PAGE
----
Biden’s approval rating matched Trump’s at this point in his presidency: both stood at 40% in mid-March in their second year in office. The relief of western allies at having America back at the table is unlikely to be reflected by domestic voters in the midterm elections in November.

That is why Republicans are hammering away at Biden by urging him to do more for Ukraine though with few specific details and, more loudly and convincingly to the electorate, by blaming him for soaring gas prices at home. They intend to prove the old adage that all politics is local.

The point was illustrated on prime time cable news television on Wednesday night. CNN’s Anderson Cooper opened his show with coverage of the war in Ukraine; Tucker Carlson, on the conservative Fox News channel, talked instead about supreme court nominee Ketanji Brown Jackson declining to offer a definition of “woman” during her Senate confirmation hearing.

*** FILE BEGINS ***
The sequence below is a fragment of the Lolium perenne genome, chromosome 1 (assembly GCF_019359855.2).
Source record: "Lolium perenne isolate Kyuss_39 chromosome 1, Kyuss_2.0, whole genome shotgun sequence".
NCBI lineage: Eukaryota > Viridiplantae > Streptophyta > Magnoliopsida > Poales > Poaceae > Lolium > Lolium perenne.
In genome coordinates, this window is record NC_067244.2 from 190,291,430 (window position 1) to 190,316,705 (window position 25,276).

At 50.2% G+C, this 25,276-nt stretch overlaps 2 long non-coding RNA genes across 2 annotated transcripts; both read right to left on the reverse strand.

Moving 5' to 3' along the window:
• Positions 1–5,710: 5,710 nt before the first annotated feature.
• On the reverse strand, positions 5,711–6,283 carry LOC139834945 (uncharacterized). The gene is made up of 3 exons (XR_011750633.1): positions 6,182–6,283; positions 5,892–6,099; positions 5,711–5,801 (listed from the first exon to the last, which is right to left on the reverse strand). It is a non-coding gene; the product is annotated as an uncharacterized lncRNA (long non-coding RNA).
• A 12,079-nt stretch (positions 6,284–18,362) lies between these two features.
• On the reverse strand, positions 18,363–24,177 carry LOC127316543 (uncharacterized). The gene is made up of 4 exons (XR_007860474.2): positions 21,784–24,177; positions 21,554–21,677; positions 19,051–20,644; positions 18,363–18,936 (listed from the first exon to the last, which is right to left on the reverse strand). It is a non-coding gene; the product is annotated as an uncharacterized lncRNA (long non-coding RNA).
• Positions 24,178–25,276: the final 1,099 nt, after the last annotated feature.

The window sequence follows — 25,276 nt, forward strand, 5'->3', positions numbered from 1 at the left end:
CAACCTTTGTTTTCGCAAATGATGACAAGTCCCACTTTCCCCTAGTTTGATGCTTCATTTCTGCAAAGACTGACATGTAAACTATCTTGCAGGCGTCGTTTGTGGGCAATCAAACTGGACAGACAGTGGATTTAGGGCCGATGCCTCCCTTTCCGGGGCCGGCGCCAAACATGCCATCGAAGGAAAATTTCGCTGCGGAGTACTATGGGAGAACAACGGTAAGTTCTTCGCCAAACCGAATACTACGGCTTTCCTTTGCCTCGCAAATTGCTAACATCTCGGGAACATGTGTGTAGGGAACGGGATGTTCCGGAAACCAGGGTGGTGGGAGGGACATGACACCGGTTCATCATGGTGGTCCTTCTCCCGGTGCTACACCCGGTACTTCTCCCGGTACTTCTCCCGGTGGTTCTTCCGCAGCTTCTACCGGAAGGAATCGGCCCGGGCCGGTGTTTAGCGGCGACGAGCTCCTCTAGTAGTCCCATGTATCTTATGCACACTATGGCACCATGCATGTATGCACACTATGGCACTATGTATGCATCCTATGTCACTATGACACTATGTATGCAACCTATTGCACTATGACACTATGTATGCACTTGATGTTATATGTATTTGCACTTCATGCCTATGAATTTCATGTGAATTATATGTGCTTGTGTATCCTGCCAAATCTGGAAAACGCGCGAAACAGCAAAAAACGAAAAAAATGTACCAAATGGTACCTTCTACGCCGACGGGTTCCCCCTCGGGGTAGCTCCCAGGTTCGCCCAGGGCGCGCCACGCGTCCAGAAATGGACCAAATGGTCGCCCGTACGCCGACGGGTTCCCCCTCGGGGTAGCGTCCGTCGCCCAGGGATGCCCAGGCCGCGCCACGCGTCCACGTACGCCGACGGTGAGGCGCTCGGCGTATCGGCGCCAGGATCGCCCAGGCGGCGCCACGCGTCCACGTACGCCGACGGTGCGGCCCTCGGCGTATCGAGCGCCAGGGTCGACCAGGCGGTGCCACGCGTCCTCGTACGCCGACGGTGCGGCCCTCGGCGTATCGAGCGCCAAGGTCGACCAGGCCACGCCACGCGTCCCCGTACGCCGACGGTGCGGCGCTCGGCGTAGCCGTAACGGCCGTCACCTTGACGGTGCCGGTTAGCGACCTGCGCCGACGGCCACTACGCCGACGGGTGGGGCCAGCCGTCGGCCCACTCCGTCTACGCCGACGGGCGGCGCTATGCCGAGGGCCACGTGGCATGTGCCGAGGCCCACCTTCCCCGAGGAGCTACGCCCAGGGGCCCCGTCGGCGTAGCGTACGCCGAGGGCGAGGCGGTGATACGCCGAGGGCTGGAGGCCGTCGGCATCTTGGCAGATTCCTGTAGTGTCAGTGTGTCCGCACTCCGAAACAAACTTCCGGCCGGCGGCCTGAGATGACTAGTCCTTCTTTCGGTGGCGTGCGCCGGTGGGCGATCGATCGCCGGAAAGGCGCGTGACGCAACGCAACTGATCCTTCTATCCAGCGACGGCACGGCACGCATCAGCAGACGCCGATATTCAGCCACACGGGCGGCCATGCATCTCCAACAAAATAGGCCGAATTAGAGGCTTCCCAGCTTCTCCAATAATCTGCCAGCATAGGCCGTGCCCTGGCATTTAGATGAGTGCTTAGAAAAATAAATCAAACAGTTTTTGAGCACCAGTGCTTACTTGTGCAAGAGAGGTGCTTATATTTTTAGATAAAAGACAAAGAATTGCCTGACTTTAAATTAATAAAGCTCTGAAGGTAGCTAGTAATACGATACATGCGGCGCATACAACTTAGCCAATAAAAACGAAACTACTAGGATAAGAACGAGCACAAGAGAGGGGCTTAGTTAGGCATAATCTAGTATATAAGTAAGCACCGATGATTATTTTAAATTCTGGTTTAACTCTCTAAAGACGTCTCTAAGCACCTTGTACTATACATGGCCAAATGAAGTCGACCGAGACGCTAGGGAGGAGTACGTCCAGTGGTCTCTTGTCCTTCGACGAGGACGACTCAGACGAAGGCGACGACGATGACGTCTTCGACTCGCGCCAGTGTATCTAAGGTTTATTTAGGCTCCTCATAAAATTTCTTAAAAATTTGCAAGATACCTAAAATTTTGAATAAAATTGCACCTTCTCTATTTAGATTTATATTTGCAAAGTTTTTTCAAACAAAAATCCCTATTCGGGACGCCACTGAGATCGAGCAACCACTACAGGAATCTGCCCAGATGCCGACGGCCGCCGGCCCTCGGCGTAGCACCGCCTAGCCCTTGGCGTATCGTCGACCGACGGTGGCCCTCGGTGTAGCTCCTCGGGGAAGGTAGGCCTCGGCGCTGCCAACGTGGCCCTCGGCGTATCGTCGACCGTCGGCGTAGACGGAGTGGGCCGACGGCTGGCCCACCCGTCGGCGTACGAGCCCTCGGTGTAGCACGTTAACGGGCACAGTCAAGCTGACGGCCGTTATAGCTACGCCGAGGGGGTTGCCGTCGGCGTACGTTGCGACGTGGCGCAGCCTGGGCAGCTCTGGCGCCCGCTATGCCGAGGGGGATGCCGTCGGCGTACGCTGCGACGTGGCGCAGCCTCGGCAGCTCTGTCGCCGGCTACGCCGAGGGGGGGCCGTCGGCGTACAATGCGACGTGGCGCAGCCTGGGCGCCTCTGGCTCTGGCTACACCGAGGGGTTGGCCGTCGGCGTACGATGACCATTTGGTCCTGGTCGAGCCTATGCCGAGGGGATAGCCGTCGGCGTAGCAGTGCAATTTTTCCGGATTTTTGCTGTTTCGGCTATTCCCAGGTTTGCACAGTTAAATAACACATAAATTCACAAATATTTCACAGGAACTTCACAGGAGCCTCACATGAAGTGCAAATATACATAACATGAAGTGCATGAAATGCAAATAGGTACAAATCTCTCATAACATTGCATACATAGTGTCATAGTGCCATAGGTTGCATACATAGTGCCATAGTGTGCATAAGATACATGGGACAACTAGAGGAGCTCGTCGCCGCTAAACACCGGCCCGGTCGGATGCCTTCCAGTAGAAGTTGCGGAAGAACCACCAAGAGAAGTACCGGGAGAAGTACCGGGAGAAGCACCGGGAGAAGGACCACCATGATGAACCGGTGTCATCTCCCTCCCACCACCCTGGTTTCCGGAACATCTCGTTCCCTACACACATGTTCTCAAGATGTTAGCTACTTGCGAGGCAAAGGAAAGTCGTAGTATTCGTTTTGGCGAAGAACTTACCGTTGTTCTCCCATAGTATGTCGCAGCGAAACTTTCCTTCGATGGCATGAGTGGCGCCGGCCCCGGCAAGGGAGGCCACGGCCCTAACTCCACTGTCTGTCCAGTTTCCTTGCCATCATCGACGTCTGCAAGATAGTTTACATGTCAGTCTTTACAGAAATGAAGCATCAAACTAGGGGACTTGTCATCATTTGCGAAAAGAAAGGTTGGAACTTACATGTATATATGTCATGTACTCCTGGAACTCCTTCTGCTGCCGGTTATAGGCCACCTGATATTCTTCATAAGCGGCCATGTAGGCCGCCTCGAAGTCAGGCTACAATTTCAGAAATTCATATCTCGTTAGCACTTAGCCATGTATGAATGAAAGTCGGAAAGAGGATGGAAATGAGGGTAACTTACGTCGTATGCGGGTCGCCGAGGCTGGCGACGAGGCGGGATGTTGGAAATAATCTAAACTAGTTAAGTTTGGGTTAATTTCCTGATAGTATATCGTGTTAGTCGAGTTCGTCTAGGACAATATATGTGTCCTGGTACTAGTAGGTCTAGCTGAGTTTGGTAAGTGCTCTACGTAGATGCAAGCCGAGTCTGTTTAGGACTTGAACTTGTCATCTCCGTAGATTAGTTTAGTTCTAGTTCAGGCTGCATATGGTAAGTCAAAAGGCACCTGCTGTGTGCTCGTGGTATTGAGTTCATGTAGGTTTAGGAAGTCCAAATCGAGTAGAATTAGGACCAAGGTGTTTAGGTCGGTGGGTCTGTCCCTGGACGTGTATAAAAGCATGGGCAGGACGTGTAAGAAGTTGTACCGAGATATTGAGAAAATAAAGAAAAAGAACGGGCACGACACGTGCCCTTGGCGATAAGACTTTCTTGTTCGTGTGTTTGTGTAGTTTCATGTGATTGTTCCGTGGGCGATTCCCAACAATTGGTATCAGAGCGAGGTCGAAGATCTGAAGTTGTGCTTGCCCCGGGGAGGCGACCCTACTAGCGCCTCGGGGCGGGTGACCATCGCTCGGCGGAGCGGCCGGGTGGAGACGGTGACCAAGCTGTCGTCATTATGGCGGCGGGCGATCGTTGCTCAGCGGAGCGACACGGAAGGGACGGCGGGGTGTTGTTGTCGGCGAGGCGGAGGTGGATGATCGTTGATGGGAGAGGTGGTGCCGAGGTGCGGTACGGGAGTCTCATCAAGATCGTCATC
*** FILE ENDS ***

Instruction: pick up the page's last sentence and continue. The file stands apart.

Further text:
CNN’s Reliable Sources newsletter noted: “As Cooper showed horrifying drone footage of the widespread devastation in Mariupol, Carlson showed his audience a sex-ed type graphic of the female reproductive system.”

It observed: “Four weeks after the war commenced, there are signs that fatigue is setting in. TV news ratings, for instance, have started to fall back to reality after ballooning early on. And perhaps another sign is the return of culture idiocy that is once again saturating channels like Fox and social media feeds.”

It is a further reminder to be grateful that Trump no longer has his finger on the Twitter button – or the nuclear one. The man who once posed the biggest threat to global democracy has been replaced in that role by Putin. Biden beat one and must now wart the other.